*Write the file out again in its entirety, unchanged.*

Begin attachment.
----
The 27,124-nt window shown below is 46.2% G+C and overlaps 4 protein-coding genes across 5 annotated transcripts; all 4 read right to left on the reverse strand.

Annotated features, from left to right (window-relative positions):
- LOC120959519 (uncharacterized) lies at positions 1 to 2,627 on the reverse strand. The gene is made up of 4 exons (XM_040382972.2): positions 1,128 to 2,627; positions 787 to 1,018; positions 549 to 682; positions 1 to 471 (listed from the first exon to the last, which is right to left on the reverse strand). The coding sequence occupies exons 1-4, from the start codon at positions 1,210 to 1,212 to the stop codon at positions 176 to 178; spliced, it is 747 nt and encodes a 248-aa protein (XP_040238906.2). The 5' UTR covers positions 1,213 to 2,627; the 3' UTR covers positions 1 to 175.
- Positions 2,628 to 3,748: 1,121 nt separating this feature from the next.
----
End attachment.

The 27,124-nt window shown below is 46.2% G+C and overlaps 4 protein-coding genes across 5 annotated transcripts; all 4 read right to left on the reverse strand.

Annotated features, from left to right (window-relative positions):
- LOC120959519 (uncharacterized) lies at positions 1 to 2,627 on the reverse strand. The gene is made up of 4 exons (XM_040382972.2): positions 1,128 to 2,627; positions 787 to 1,018; positions 549 to 682; positions 1 to 471 (listed from the first exon to the last, which is right to left on the reverse strand). The coding sequence occupies exons 1-4, from the start codon at positions 1,210 to 1,212 to the stop codon at positions 176 to 178; spliced, it is 747 nt and encodes a 248-aa protein (XP_040238906.2). The 5' UTR covers positions 1,213 to 2,627; the 3' UTR covers positions 1 to 175.
- Positions 2,628 to 3,748: 1,121 nt separating this feature from the next.